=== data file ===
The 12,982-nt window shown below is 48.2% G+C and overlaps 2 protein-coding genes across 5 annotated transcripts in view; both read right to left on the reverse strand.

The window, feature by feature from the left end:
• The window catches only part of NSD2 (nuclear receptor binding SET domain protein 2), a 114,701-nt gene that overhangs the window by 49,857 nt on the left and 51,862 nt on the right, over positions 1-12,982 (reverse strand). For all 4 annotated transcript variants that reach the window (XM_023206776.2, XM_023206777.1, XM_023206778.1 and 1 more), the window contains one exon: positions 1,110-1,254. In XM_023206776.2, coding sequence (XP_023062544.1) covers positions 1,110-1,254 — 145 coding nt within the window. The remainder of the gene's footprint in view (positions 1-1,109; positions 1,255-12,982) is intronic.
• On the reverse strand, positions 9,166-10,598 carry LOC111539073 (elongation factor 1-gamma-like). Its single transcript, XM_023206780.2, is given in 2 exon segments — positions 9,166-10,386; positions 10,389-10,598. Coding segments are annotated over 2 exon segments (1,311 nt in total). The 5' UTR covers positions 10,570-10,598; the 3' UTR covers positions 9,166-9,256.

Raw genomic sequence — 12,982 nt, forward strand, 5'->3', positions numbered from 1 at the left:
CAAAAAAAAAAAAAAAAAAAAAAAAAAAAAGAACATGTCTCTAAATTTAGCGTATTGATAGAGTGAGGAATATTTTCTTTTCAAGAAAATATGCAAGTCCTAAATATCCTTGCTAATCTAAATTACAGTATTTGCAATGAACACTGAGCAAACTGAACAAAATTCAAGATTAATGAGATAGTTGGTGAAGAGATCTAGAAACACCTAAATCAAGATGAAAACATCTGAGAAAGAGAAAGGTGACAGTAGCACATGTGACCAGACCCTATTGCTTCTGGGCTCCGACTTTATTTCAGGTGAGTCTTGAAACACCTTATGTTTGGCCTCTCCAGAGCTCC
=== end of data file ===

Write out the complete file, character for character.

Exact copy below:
The 12,982-nt window shown below is 48.2% G+C and overlaps 2 protein-coding genes across 5 annotated transcripts in view; both read right to left on the reverse strand.

The window, feature by feature from the left end:
• The window catches only part of NSD2 (nuclear receptor binding SET domain protein 2), a 114,701-nt gene that overhangs the window by 49,857 nt on the left and 51,862 nt on the right, over positions 1-12,982 (reverse strand). For all 4 annotated transcript variants that reach the window (XM_023206776.2, XM_023206777.1, XM_023206778.1 and 1 more), the window contains one exon: positions 1,110-1,254. In XM_023206776.2, coding sequence (XP_023062544.1) covers positions 1,110-1,254 — 145 coding nt within the window. The remainder of the gene's footprint in view (positions 1-1,109; positions 1,255-12,982) is intronic.
• On the reverse strand, positions 9,166-10,598 carry LOC111539073 (elongation factor 1-gamma-like). Its single transcript, XM_023206780.2, is given in 2 exon segments — positions 9,166-10,386; positions 10,389-10,598. Coding segments are annotated over 2 exon segments (1,311 nt in total). The 5' UTR covers positions 10,570-10,598; the 3' UTR covers positions 9,166-9,256.

Raw genomic sequence — 12,982 nt, forward strand, 5'->3', positions numbered from 1 at the left:
CAAAAAAAAAAAAAAAAAAAAAAAAAAAAAGAACATGTCTCTAAATTTAGCGTATTGATAGAGTGAGGAATATTTTCTTTTCAAGAAAATATGCAAGTCCTAAATATCCTTGCTAATCTAAATTACAGTATTTGCAATGAACACTGAGCAAACTGAACAAAATTCAAGATTAATGAGATAGTTGGTGAAGAGATCTAGAAACACCTAAATCAAGATGAAAACATCTGAGAAAGAGAAAGGTGACAGTAGCACATGTGACCAGACCCTATTGCTTCTGGGCTCCGACTTTATTTCAGGTGAGTCTTGAAACACCTTATGTTTGGCCTCTCCAGAGCTCC